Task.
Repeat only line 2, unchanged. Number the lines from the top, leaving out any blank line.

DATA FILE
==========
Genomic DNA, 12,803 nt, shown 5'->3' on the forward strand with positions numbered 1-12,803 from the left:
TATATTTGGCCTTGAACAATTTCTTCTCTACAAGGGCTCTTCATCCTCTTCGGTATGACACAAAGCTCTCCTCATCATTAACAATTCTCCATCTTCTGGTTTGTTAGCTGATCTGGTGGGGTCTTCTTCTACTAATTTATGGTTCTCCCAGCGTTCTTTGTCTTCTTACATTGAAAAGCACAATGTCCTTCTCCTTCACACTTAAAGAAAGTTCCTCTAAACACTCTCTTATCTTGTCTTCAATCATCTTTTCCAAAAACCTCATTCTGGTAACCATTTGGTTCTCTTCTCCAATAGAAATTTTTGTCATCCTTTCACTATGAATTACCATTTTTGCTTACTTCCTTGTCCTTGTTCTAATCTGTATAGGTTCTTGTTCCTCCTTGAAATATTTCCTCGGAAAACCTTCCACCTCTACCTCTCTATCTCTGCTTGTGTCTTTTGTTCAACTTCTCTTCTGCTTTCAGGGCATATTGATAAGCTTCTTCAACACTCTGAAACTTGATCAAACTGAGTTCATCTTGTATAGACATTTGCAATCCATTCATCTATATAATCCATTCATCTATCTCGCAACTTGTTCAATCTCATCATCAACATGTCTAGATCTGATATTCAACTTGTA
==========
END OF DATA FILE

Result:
TATATTTGGCCTTGAACAATTTCTTCTCTACAAGGGCTCTTCATCCTCTTCGGTATGACACAAAGCTCTCCTCATCATTAACAATTCTCCATCTTCTGGTTTGTTAGCTGATCTGGTGGGGTCTTCTTCTACTAATTTATGGTTCTCCCAGCGTTCTTTGTCTTCTTACATTGAAAAGCACAATGTCCTTCTCCTTCACACTTAAAGAAAGTTCCTCTAAACACTCTCTTATCTTGTCTTCAATCATCTTTTCCAAAAACCTCATTCTGGTAACCATTTGGTTCTCTTCTCCAATAGAAATTTTTGTCATCCTTTCACTATGAATTACCATTTTTGCTTACTTCCTTGTCCTTGTTCTAATCTGTATAGGTTCTTGTTCCTCCTTGAAATATTTCCTCGGAAAACCTTCCACCTCTACCTCTCTATCTCTGCTTGTGTCTTTTGTTCAACTTCTCTTCTGCTTTCAGGGCATATTGATAAGCTTCTTCAACACTCTGAAACTTGATCAAACTGAGTTCATCTTGTATAGACATTTGCAATCCATTCATCTATATAATCCATTCATCTATCTCGCAACTTGTTCAATCTCATCATCAACATGTCTAGATCTGATATTCAACTTGTA